book icon Carl Alsberg, Scientist at Large, by Joseph S. Davis. - book suggestion.
  Nikolay Mikhayovich Przhevalsky
gravestone icon  Died 1 Nov 1888 at age 49 (born 12 Apr 1839).
Russian explorer.
  John Lindley
gravestone icon  Died 1 Nov 1865 at age 66 (born 5 Feb 1799).
British botanist whose attempts to formulate a natural system of plant classification greatly aided the transition from the artificial (considering the characters of single parts) to the natural system (considering all characters of a plant). He made the first definitive orchid classification in 1830.

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< 31 Oct | 2 Nov >
NOVEMBER 1 – EVENTS – Science events on November 1st
calendar icon   In 1977, Chiron, the farthest known asteroid was discovered by Charles Kowal, on a photographic plate taken on 18 Oct 1977. It has a highly elliptical orbit with a period of 50.7 years. Chiron has a diameter estimated between 148 to 208 km, a mass between 2 x 1018 to 1019 kg, and it spins with a rotational period of about 5.9 hrs. Having been recognized as a minor planet, it was also found on earlier photographic plates dating back to 1895. It is also unusual due to a detectable coma, indicating it is also a cometary type body. However, it is more than 50,000 times the size of a typical comet, hence it can be referred to as an asteroid. Chiron is named after the wisest of the Centaurs of Greek mythology. Three similar comet/asteroid bodies have since been discovered, collectively designated Centaurs.«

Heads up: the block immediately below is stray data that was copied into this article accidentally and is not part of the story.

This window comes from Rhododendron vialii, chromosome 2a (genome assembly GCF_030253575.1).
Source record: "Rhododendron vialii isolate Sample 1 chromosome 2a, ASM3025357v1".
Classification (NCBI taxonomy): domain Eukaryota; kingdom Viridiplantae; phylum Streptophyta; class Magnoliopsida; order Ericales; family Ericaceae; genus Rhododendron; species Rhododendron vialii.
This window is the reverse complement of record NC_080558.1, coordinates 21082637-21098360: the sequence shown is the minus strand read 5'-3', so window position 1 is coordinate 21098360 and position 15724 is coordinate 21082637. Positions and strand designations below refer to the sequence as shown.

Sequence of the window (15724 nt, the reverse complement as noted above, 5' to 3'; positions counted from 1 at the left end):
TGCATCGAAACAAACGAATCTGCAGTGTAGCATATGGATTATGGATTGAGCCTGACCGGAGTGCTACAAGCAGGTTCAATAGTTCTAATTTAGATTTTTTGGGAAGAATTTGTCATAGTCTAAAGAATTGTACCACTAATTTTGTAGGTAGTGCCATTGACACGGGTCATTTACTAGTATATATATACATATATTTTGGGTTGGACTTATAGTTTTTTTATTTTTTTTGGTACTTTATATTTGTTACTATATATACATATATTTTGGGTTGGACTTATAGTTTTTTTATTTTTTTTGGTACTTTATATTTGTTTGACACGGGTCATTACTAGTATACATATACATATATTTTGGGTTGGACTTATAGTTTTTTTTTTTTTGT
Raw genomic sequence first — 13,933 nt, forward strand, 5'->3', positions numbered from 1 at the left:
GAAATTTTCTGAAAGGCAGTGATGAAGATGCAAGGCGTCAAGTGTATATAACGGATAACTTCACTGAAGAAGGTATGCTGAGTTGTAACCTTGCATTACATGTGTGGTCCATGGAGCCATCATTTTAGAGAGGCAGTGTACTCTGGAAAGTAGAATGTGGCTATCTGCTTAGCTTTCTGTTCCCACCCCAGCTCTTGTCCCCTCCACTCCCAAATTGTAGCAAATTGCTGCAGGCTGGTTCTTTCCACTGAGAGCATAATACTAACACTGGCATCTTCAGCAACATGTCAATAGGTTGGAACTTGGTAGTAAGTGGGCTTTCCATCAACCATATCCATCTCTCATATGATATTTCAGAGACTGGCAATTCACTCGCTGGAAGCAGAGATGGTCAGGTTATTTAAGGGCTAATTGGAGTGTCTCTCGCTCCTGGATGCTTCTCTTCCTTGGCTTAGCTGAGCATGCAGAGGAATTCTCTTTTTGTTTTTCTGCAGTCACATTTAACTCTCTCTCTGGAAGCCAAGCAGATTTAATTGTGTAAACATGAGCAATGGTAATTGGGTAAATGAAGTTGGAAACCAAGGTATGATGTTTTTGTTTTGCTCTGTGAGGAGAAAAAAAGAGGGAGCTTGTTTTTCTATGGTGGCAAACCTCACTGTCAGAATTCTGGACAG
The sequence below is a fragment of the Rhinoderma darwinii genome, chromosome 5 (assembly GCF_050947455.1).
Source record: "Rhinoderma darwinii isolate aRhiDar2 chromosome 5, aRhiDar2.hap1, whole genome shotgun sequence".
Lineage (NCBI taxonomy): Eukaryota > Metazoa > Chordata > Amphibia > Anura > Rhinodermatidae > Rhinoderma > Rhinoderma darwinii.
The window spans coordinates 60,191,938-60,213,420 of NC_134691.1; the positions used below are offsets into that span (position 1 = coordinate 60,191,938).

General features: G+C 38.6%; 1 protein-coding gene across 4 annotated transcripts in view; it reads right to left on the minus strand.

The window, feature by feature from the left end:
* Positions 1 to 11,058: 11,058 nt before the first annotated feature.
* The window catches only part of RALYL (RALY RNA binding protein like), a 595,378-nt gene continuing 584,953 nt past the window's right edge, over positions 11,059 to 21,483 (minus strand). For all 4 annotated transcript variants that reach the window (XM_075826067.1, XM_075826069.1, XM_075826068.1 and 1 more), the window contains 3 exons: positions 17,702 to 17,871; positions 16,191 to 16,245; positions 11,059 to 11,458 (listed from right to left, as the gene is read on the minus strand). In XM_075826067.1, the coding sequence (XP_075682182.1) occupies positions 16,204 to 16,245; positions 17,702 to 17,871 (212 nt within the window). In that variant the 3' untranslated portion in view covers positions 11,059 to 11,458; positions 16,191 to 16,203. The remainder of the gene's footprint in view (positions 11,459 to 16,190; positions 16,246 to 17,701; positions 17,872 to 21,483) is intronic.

Mackinac Straits Bridge
calendar icon   In 1957, the world's longest suspension bridge, the Mackinac Straits Bridge between Michigan's upper and lower peninsulas, opened at five miles long.
  First H-bomb exploded
Thumbnail - First H-bomb exploded
calendar icon   In 1952, in the first United States test of a thermonuclear device, a hydrogen bomb dubbed “Mike,” was exploded at Eniwetok Atholl in the Pacific, 3,000 miles west of Hawaii. It exploded with a blinding white fireball more than three miles across, completely obliterating Elugelab, leaving an underwater crater a 6240-ft wide and 164-ft deep in the atoll where an island had once been. Eighty million tons of soil were lifted into the air by the blast. The yield was several million tons of TNT. It was a thousand times more powerful than the bomb dropped on Hiroshima, a blast greater than all the explosives used during WW II. The mushroom cloud rose to top out in 5 mins at 135,000 ft (the top of the stratosphere) and eventually spread to 1000 miles wide. Within nine months, Russia tested their own H-bomb.